Illustrative Mathematics Grade 7, Unit 7, Lesson 15: Distinguishing Volume and Surface Area

Learning Targets:

  • I can decide whether I need to find the surface area or volume when solving a problem about a real-world situation.

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Illustrative Math
Grade 7

Lesson 15: Distinguishing Volume and Surface Area

Let’s work with surface area and volume in context.

Illustrative Math Unit 7.7, Lesson 15 (printable worksheets)

Lesson 15 Summary

Sometimes we need to find the volume of a prism, and sometimes we need to find the surface area.
Here are some examples of quantities related to volume:

  • How much water a container can hold
  • How much material it took to build a solid object
    Volume is measured in cubic units, like in3 or m3.

Here are some examples of quantities related to surface area:

  • How much fabric is needed to cover a surface
  • How much of an object needs to be painted
    Surface area is measured in square units, like in2 or m2.

Lesson 15.1 The Science Fair

Mai’s science teacher told her that when there is more ice touching the water in a glass, the ice melts faster. She wants to test this statement so she designs her science fair project to determine if crushed ice or ice cubes will melt faster in a drink.

She begins with two cups of warm water. In one cup, she puts a cube of ice. In a second cup, she puts crushed ice with the same volume as the cube. What is your hypothesis? Will the ice cube or crushed ice melt faster, or will they melt at the same rate? Explain your reasoning.

Lesson 15.2 Revisiting the Box of Chocolates

The other day, you calculated the volume of this heart-shaped box of chocolates.
The depth of the box is 2 inches. How much cardboard is needed to create the box?

Lesson 15.3 Card Sort: Surface Area or Volume

Your teacher will give you cards with different figures and questions on them.

  1. Sort the cards into two groups based on whether it would make more sense to think about the surface area or the volume of the figure when answering the question. Pause here so your teacher can review your work.
  2. Your teacher will assign you a card to examine more closely. What additional information would you need to be able to answer the question on your card?
  3. Estimate reasonable measurements for the figure on your card.
  4. Use your estimated measurements to calculate the answer to the question.

Are you ready for more?

A cake is shaped like a square prism. The top is 20 centimeters on each side, and the cake is 10 centimeters tall. It has frosting on the sides and on the top, and a single candle on the top at the exact center of the square. You have a knife and a 20-centimeter ruler.

  1. Find a way to cut the cake into 4 fair portions, so that all 4 portions have the same amount of cake and frosting.
  2. Find another way to cut the cake into 4 fair portions.
  3. Find a way to cut the cake into 5 fair portions.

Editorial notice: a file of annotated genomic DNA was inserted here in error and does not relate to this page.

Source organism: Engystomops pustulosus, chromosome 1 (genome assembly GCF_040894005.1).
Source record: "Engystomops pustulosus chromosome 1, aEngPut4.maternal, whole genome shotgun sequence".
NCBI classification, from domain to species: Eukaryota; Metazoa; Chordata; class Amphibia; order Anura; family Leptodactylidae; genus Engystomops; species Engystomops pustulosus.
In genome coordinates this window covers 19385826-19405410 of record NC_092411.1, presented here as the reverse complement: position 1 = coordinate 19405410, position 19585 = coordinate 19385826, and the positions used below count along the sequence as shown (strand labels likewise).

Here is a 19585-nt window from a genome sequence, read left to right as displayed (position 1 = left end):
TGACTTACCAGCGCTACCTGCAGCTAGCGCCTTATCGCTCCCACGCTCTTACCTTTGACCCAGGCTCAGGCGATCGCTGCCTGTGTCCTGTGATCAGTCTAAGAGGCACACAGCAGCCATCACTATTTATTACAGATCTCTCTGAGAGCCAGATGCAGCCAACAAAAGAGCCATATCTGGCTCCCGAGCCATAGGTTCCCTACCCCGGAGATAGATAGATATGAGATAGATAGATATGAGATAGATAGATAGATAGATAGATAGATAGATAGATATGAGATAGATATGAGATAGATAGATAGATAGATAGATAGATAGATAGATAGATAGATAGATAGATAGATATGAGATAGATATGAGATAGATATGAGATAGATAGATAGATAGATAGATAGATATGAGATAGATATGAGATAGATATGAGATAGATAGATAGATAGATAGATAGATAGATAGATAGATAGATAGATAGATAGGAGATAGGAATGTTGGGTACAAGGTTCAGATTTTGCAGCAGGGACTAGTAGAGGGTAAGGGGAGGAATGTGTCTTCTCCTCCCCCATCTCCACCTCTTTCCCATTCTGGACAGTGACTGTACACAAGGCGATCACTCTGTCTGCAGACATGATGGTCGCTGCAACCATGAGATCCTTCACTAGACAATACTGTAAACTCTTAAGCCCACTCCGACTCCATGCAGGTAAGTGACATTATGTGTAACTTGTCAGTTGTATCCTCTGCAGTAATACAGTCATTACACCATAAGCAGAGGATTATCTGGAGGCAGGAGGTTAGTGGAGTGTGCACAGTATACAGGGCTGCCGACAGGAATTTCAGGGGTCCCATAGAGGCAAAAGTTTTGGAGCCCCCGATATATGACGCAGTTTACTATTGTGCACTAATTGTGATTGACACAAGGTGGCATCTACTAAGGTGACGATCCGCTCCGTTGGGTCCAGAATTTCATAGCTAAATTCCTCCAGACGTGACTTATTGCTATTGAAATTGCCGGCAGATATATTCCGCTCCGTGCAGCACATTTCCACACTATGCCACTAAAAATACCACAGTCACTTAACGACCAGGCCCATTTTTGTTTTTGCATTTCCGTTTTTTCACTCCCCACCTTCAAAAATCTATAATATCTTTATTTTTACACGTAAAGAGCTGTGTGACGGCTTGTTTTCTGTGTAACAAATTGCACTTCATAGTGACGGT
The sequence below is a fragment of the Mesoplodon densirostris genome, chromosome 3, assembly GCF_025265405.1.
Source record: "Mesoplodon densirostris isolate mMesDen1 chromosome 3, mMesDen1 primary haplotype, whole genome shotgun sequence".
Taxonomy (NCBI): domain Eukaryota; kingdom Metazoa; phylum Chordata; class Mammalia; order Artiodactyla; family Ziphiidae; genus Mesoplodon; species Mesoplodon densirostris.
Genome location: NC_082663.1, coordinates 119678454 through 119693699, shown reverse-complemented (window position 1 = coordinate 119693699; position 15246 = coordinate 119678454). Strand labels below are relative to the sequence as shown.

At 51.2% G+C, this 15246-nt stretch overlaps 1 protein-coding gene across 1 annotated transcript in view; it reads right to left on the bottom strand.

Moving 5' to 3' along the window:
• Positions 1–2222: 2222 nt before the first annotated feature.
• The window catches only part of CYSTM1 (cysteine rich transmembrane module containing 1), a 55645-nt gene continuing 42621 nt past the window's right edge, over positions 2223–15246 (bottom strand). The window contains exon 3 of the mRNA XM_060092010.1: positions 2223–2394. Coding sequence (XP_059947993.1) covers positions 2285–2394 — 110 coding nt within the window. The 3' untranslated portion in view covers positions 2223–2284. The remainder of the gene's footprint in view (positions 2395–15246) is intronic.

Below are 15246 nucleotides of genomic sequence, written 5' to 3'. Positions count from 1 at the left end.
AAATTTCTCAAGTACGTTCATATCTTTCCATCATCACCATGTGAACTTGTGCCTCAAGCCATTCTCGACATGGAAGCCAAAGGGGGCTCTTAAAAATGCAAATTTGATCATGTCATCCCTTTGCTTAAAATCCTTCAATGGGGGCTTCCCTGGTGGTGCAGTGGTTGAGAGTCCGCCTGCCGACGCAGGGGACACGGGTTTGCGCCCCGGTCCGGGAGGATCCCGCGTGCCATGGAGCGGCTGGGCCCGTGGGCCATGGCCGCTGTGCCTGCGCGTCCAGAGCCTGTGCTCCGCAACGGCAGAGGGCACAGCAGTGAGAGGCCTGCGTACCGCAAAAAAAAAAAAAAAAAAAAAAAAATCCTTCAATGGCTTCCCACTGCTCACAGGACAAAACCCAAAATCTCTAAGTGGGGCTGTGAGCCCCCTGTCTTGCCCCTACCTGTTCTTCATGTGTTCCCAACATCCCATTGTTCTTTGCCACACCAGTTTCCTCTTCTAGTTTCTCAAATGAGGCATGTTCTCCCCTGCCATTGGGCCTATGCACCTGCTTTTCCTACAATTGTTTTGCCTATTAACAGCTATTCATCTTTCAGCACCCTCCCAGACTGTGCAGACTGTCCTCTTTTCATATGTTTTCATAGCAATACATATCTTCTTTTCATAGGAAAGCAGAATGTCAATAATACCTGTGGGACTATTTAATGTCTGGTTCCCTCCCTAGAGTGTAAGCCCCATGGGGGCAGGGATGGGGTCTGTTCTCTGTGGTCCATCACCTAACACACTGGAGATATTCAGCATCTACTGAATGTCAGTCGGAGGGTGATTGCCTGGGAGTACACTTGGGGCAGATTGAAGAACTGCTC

Lesson 15.4 A Wheelbarrow of Concrete

A wheelbarrow is being used to carry wet concrete. Here are its dimensions.

  1. What volume of concrete would it take to fill the tray?
  2. After dumping the wet concrete, you notice that a thin film is left on the inside of the tray. What is the area of the concrete coating the tray? (Remember, there is no top.)

Lesson 15 Practice Problems

  1. Here is the base of a prism.
    a. If the height of the prism is 5 cm, what is its surface area? What is its volume?
    b. If the height of the prism is 10 cm, what is its surface area? What is its volume?
    c. When the height doubled, what was the percent increase for the surface area? For the volume?
  2. Select all the situations where knowing the volume of an object would be more useful than knowing its surface area.
    A. Determining the amount of paint needed to paint a barn.
    B. Determining the monetary value of a piece of gold jewelry.
    C. Filling an aquarium with buckets of water.
    D. Deciding how much wrapping paper a gift will need.
    E. Packing a box with watermelons for shipping.
    F. Charging a company for ad space on your race car.
    G. Measuring the amount of gasoline left in the tank of a tractor.
  3. Han draws a triangle with a 50° angle, a 40° angle, and a side of length 4 cm as shown. Can you draw a different triangle with the same conditions?
  4. Angle H is half as large as angle J. Angle J is one fourth as large as angle K. Angle K has measure 240 degrees. What is the measure of angle H?
  5. The Colorado state flag consists of three horizontal stripes of equal height. The side lengths of the flag are in the ratio 2:3. The diameter of the gold-colored disk is equal to the height of the center stripe. What percentage of the flag is gold?

The Open Up Resources math curriculum is free to download from the Open Up Resources website and is also available from Illustrative Mathematics.

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